"I had been selling clothes there for three decades without interference from the government; suddenly they said the shop which I used my life's savings to buy was an illegal structure."

The URA offered to pay each of the 30 affected stall owners HK$54,620 in compensation - but only if they successfully tendered for a space at one of the government's emptier markets. "There's no way we can sustain our business in a market that has low usage rate," Chan says.

Rallying the owners, he successfully fought to double the offer to HK$109,240 - without any conditions.

Despite the cash compensation only five stallholders managed to restart their business in wet markets elsewhere and others turned to alternative work, he says.

Chan continues to help other small retailers in similar predicaments, among them is Lee Suk-yin, the sole holdout at the 40-year-old Mut Wah Street market, which is facing demolition.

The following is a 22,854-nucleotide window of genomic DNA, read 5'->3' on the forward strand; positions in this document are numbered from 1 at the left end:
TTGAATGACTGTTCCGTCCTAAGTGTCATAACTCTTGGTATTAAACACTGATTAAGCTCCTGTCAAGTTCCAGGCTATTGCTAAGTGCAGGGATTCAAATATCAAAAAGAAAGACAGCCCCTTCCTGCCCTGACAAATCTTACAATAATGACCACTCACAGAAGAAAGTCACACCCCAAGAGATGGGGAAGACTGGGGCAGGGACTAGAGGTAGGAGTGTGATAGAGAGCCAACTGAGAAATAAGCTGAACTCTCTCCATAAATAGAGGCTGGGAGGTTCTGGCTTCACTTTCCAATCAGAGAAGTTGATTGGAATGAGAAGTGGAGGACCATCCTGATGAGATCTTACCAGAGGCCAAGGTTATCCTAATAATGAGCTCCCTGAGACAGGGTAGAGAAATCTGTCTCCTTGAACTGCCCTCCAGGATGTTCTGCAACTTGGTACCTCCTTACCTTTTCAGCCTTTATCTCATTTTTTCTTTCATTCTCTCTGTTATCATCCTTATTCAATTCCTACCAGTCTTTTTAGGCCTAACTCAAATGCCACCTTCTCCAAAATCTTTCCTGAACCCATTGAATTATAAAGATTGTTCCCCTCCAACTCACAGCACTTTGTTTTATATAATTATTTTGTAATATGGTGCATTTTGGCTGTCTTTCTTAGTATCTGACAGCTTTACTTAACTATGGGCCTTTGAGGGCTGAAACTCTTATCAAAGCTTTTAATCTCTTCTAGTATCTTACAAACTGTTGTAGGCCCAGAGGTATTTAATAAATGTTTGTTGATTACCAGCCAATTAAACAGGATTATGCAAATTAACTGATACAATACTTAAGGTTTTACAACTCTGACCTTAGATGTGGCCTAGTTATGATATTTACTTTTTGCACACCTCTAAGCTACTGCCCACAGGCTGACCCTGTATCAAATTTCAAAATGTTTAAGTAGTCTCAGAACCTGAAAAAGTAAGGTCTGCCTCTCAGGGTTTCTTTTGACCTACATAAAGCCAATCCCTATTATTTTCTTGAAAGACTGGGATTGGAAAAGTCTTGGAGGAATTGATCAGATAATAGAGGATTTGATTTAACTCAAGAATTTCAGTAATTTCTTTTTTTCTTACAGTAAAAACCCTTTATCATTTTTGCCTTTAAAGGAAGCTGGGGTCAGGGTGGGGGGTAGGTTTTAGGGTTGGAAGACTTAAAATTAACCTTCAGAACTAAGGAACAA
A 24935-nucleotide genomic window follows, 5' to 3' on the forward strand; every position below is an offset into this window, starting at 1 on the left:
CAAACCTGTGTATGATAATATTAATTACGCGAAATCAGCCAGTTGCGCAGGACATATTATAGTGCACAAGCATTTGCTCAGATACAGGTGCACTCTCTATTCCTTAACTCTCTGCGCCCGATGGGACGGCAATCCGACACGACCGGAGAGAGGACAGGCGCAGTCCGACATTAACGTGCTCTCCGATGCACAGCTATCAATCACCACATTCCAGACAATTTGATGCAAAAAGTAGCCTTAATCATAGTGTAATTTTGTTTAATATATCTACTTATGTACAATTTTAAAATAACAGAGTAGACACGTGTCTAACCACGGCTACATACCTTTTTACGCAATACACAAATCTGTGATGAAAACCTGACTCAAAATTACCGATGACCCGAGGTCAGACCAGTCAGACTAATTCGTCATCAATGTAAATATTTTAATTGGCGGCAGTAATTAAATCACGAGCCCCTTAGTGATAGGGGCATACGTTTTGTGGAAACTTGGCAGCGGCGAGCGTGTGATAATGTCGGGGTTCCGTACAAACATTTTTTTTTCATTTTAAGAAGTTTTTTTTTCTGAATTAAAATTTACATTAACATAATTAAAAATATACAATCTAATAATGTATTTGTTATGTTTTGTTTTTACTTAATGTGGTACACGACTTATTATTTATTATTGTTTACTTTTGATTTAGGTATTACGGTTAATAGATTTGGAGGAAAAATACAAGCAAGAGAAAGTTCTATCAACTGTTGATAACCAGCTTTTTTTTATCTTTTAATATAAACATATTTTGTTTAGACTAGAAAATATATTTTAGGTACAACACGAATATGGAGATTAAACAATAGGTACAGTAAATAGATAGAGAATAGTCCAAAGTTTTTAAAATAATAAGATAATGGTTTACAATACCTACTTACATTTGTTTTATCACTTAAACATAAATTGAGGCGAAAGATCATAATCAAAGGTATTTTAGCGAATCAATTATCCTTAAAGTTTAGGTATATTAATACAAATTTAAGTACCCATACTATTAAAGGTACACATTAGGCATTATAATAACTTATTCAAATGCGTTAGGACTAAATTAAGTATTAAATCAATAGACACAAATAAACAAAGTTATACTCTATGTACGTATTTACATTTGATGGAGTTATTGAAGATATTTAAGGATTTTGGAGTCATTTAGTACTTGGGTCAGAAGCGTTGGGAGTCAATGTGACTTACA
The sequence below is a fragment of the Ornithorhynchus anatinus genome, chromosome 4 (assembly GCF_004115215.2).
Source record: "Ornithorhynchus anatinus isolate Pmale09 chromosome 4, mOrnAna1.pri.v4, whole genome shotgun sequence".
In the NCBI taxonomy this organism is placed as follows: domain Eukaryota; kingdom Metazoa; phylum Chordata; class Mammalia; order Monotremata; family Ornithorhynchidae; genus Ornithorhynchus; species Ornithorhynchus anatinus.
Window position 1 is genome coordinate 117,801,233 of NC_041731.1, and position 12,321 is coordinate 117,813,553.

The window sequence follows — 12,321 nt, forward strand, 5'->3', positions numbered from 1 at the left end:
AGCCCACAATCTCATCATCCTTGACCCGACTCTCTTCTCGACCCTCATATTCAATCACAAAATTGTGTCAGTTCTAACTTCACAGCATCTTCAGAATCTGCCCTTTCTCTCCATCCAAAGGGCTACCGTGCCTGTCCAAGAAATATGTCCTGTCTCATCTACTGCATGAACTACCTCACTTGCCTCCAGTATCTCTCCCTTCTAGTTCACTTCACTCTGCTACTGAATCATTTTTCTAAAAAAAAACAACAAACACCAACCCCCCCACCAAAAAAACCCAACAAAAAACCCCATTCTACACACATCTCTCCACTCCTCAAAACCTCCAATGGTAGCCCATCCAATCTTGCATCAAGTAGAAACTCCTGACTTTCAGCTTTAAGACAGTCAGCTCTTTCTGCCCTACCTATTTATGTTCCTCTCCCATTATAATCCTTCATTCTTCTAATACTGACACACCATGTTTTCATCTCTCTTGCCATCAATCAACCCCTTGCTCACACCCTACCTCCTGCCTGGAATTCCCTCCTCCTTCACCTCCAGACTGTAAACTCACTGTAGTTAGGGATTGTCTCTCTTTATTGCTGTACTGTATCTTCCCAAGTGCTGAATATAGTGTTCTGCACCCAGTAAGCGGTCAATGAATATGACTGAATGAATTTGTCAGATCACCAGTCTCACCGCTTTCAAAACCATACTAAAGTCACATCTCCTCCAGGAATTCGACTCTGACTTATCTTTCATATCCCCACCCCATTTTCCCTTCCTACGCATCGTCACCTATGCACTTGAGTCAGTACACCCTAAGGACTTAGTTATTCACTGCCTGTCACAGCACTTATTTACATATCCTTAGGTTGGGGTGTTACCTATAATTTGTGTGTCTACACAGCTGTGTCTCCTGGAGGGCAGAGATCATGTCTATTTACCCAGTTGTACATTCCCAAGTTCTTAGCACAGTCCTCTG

"The URA promised stall operators there would be a seamless transition to a new market being built in Tung Yan Street, Chan says. "They would only have to close their shops briefly and relocate when the venue is ready. But completion has been delayed again and again. They originally said it would be ready by the end of 2013, but the market is still under construction. The URA reneged on their promise.

"All other stallholders have taken the money and left, but Lee Suk-yin would rather forego compensation than lose the chance to continue doing business before the new market is open."

Lee says she has dug in because she needs to maintain contact with the network of customers she has built up in the neighbourhood over the past 30 years.

"I know what I will make during that period is less than the compensation, but I can't just close my business; my clientele are all loyal customers who won't take the trouble to dig you out if you move without any notice."

Instead of improving living standards for people in ageing districts, urban renewal projects wind up driving out the mainly low-income residents and destroying the livelihoods of small business owners, Chan says.